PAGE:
Recently, Drew Robb wrote an interesting article in HR Magazine touted the benefits of gaming technology, or gamification, as an innovative method of training employees. While reading this article, certain parallels between gamification and Shaker Consulting Group’s Virtual Job Tryout became abundantly clear. The parallels were evidenced in many of the overarching goals of the experiences, as well as the guidelines given regarding effective practical application of technologically-advanced organizational solutions. Let’s take a closer look at some of the striking similarities between the two experiences.
The gamification movement was born from organizational desire to improve employees’ motivation to complete valuable training programs, as well as to get employees to maintain high levels of engagement during the training activities themselves. This desire also permeates the employee selection industry, with many organizations now choosing to utilize technologically advanced selection systems designed to increase the appeal of the assessments, with this appeal hopefully generalizing to the hiring organization as well.
The VJT employs realistic experiences in assessments to try and mimic many aspects of the job itself, with the goal of keeping applicants engaged, and also gaining more valuable information than self report scales or multiple choice questions could provide alone. While the increasingly realistic experiences within each VJT do help maintain high motivation and engagement among applicants, its effects go far beyond that. The VJT is framed in an interactive manner, specifically to help applicants gain a better understanding of the hiring organization. (see candidate feedback) The gamification article discusses the value of this practice, specifically the utilization of specially tailored narratives that allow the employees to learn more about their organization’s values and activities that reflect these values. The VJT has long capitalized on this valuable opportunity to give applicants a look inside the brand of the hiring organization, helping them gauge whether or not they believe they would be a good fit.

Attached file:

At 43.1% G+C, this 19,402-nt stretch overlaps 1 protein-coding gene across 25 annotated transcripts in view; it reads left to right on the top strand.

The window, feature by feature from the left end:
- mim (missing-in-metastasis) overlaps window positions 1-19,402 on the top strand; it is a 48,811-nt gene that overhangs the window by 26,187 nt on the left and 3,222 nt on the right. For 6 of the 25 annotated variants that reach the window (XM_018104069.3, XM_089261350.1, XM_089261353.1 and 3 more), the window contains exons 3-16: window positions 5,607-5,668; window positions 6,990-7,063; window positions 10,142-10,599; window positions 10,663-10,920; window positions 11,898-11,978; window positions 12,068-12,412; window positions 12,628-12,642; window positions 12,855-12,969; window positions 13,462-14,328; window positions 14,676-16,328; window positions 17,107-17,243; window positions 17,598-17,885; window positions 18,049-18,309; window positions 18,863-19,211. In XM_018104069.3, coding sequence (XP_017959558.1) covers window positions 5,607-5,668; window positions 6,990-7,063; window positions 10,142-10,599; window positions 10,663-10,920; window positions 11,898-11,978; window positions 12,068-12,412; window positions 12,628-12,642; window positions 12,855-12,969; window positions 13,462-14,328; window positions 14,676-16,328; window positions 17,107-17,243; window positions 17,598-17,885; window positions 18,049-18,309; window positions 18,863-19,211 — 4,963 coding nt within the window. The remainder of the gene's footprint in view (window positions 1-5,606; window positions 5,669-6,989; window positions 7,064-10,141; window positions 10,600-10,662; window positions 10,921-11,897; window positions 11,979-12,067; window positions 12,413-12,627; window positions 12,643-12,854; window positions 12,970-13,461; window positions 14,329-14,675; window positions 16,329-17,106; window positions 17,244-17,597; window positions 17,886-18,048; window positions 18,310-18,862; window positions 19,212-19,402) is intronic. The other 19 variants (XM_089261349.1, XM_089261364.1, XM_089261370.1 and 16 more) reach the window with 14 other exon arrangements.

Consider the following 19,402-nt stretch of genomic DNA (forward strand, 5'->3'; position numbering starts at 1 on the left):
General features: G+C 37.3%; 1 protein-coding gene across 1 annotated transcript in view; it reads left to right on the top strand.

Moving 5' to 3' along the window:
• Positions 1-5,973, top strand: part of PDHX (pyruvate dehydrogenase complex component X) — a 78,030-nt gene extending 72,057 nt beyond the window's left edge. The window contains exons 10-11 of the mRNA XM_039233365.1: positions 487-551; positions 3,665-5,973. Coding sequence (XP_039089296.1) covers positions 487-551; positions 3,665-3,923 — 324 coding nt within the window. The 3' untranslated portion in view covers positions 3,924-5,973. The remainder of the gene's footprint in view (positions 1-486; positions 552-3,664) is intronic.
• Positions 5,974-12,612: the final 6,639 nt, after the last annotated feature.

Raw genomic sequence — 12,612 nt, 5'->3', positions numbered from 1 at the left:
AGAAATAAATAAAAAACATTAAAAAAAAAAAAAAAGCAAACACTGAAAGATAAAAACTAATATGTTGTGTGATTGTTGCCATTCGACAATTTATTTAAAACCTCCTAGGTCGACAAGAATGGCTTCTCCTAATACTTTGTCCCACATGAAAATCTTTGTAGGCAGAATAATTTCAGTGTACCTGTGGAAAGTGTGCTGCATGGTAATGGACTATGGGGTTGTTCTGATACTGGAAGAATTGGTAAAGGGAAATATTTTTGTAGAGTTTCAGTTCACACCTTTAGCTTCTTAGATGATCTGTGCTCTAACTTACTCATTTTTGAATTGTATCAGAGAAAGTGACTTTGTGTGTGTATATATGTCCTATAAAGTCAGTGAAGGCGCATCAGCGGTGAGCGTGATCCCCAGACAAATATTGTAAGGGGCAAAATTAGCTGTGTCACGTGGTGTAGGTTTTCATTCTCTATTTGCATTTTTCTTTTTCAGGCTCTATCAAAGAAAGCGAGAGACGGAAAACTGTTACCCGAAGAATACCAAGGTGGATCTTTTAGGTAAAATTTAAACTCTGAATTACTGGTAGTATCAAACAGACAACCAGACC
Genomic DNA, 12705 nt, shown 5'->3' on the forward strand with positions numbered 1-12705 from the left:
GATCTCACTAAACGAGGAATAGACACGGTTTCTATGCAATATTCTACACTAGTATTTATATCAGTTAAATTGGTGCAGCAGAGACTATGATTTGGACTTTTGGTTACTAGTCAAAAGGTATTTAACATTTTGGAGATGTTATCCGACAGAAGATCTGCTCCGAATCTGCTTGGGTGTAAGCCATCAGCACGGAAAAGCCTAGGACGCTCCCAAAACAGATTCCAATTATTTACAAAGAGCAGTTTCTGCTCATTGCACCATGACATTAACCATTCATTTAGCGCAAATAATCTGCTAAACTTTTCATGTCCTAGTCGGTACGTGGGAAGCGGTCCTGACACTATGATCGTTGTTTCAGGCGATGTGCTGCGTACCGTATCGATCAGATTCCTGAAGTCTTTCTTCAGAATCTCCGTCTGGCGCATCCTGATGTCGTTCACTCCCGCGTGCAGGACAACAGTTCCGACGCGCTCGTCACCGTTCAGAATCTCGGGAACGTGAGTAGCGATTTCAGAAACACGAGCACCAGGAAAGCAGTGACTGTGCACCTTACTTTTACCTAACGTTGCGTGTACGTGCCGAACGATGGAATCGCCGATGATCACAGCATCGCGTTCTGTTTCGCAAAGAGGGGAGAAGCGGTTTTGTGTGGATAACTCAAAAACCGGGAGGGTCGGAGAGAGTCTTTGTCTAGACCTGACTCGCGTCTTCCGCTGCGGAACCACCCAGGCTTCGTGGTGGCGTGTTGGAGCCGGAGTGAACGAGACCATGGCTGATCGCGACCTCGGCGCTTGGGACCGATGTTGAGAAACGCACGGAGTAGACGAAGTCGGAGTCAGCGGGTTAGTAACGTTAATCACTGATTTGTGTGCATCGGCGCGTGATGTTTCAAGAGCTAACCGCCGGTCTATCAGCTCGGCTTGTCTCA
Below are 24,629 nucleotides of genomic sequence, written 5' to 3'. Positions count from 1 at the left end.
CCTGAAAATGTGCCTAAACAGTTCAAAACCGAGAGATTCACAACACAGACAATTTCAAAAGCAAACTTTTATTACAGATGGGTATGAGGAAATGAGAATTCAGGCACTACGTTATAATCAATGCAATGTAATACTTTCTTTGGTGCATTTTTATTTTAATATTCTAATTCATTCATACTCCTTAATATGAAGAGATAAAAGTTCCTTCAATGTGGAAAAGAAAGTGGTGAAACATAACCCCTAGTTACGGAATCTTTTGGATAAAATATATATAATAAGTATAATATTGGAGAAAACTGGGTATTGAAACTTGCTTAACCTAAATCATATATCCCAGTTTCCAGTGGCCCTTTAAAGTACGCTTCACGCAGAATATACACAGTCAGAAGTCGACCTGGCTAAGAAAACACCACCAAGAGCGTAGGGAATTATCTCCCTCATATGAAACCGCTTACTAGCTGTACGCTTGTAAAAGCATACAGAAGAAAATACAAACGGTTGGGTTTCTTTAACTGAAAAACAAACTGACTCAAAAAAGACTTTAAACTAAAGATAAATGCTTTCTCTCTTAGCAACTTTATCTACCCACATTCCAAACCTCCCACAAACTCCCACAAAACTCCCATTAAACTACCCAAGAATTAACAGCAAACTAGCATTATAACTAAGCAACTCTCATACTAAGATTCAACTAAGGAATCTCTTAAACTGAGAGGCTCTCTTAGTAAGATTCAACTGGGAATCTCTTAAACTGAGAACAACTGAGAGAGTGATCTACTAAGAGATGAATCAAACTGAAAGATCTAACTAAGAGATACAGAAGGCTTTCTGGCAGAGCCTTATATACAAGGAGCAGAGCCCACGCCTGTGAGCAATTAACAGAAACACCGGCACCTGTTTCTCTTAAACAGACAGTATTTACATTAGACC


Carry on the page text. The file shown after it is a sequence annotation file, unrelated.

While many organizations have been quick to jump on the technology bandwagon, creating and administering selection systems that include simulations and other experiences designed to create that “wow factor”, the article on gamification imparts invaluable wisdom to those weeding through an increasingly saturated market for technologically-based organizational solutions: while technology may be what catches the eye, the scientific underpinnings of these systems still reign supreme. This is where the Shaker and the VJT have stayed at the upper echelon of technologically-infused selection assessments. Instead of merely employing a one-size-fits-all approach to computer-based assessments, like many in the field have begun to do, Shaker is constantly striving to improve the science behind each and every VJT we implement through rigorous validations and innovation targeted at not only improving the candidate experience, but also focusing on improving the quality and predictive abilities of the VJT itself. Important questions considered in the development of each VJT include things such as:
- “Ultimately, what is the goal of this system?”
- “What metrics are likely to aid in the achievement of this goal?”
- “Who is the target audience for the assessment?”
- “What will maintain engagement and motivation of applicants as they proceed through the system?”
- “What methods can we leverage to ensure the legal defensibility of this system?”
- “How can we leverage our expertise and past experiences to make sure we are constantly improving the overall effectiveness of organizations implementing the VJT?”
As the trend towards newer and better methods of utilizing technology to achieve organizational goals continues, Shaker and the VJT will constantly be at the forefront of innovation, continuously striving to seamlessly integrate the available technology with the critical science that goes into the development of valuable selection systems for organizations.
See a related article here.